Thursday, March 17, 2011

Nylabone Big Chew Beefy bone

Our two dogs, one big, one small, are both "chewers."  They would, and have, destroyed every toy and chewie we have ever purchased for them.  Although the Nylabone advertisements say it is nearly indestructible, real chewers like our dogs can scrape away for months and gradually reduce the Big Chew down to a "Big Nub."

Yesterday, we received our re-order of two Big Chews for these guys and they were so funny as the each took a new bone and ran around like crazy to find a private or secluded place to lie down and get to work on it.  Even  funnier, I thought, was that they both ended up on the same pillow, chewing away.  I took a nice video for our memories, and got one good still of them both "holding" their bones.
Coby (l) and CheyAnna (r) enjoy new Nylabone Big Chews
Incidentally, the Big Chew is $18.95 at our local pet store, but I found them online for $13.10 each and ordered two through so the shipping was free (over $25 order).  These bones ought to last them until Christmas, about nine months away.

Tuesday, March 15, 2011

Belle a Pembroke Welsh Corgi Rescued and given to a friend

We rescued Belle, a Pembroke Corgi, from an owner who had moved into a city apartment where she could no longer keep a dog.

Belle, a Pembroke Welsh Corgi
Belle seemed to be well-adjusted to house living and got along with the woman's cat, (we had three cats at the time), so we agreed to take Belle, who was only about three years old at the time.

Belle did not get along with our cats, perhaps part of her "pecking order" process, and she also felt quite superior to our Chow-chow, even though he outweighed her by forty pounds.

When Belle grabbed ahold of our Chow's snout and would not let go, even though she was being swung around violently, we knew that we needed to find a new home for Belle.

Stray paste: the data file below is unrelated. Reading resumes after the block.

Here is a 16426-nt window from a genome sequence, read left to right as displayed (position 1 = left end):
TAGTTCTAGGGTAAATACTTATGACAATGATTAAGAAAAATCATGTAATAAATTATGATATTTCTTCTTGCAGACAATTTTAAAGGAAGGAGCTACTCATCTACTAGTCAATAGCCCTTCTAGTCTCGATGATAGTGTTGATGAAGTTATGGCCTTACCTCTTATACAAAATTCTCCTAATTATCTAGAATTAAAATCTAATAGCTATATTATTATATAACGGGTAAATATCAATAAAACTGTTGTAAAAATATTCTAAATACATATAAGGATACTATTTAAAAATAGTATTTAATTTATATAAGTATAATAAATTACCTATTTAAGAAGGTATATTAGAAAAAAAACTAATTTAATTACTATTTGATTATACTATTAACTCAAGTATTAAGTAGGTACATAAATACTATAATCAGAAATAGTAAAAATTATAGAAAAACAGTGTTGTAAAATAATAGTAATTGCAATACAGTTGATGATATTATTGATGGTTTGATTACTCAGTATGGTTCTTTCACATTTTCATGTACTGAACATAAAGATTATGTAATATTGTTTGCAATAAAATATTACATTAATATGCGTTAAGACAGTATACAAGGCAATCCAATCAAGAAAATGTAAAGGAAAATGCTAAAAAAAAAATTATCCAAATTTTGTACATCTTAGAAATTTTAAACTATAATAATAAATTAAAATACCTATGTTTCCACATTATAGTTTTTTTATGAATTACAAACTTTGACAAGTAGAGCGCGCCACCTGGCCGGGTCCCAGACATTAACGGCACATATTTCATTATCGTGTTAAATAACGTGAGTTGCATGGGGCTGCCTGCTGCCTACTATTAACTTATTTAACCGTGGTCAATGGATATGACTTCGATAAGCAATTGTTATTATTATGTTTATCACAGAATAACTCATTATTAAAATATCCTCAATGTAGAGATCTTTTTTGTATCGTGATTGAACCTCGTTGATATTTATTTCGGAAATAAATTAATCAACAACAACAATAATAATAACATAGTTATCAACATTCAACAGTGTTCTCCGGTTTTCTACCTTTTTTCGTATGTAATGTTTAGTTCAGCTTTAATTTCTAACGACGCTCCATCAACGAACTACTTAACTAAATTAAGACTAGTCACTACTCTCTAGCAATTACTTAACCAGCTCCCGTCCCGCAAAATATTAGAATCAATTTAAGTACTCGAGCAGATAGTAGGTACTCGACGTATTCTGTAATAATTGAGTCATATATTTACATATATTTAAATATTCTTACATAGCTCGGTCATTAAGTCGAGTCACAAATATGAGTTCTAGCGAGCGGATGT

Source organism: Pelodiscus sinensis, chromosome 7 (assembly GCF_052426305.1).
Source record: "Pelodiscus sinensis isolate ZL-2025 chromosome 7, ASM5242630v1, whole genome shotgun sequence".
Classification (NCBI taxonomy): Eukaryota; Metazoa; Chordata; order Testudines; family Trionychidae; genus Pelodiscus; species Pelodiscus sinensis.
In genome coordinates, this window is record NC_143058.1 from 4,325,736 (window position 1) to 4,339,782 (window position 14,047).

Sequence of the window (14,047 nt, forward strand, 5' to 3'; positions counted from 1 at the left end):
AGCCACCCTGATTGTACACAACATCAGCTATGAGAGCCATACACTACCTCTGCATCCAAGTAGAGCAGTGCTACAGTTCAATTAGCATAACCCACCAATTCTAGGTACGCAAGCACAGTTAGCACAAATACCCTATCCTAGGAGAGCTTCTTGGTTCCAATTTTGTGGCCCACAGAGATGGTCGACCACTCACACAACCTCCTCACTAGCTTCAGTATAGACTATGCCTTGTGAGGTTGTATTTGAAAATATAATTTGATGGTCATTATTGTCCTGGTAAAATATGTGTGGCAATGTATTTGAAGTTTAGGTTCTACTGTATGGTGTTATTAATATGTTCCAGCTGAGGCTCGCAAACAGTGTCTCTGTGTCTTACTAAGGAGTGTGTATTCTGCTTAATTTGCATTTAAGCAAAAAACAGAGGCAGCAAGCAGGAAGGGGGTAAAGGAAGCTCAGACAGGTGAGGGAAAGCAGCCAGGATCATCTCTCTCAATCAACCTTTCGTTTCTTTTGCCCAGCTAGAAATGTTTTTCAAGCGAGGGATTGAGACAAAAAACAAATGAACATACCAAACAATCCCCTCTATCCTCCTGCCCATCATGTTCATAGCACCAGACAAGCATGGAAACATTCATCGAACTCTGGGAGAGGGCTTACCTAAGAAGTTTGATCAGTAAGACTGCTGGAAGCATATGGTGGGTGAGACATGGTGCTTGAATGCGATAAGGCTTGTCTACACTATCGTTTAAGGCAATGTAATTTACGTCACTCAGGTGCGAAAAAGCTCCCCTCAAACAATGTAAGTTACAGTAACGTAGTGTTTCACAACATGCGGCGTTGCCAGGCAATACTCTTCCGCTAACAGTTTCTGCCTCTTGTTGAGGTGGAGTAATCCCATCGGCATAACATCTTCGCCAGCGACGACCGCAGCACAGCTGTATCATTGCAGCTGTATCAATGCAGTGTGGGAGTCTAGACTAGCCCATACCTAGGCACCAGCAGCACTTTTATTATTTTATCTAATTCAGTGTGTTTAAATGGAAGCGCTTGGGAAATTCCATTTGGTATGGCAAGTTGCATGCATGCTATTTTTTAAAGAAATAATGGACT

Fortunately for Belle, the home she went to was that of a family friend who had two Corgi's.  When I approached my friend, he explained that one of their Corgi's had died and the other was aged and had a tumor. He and his wife were very excited about Belle, and she quickly found herself right at home.

Belle loves herding, and a soccer ball is the perfect size.  She has a fenced-in quarter acre to play.  As of this writing, Belle is the only dog remaining in the house.
Kendra Wilkinson with Rascal, her Corgi

Pembroke Welsh Corgi's are really popular.  Among the most famous owners are Queen Elizabeth II, who owns four, and TV reality actress Kendra Wilkinson.  I have chosen to include a photo of Kendra with her Corgi.

Wednesday, March 9, 2011

Lovably Lucy, the Deaf Doberman

In 2003 we adopted a middle-aged female Doberman from the Animal Shelter.  Her name was Lucy and she was so quiet and shy, we knew we needed to bring her home with us.

We soon discovered that she was deaf.  The Animal Shelter staff was not aware of this.  So we suspected that an unsympathetic owner who didn't understand why Lucy would not respond to commands simply abandoned her at the shelter.

Lucy was only with us for a couple of months.  She got along well with our Chow-chow and carefully watched his every move so she would know what to do.  In this way she compensated for her deafness and endeared herself to us even more.  We thought she must have had a difficult life.  Lucy had a heart murmur, which we did know about, and she died quietly in our yard one afternoon.  We only hope that we made her final days a little better.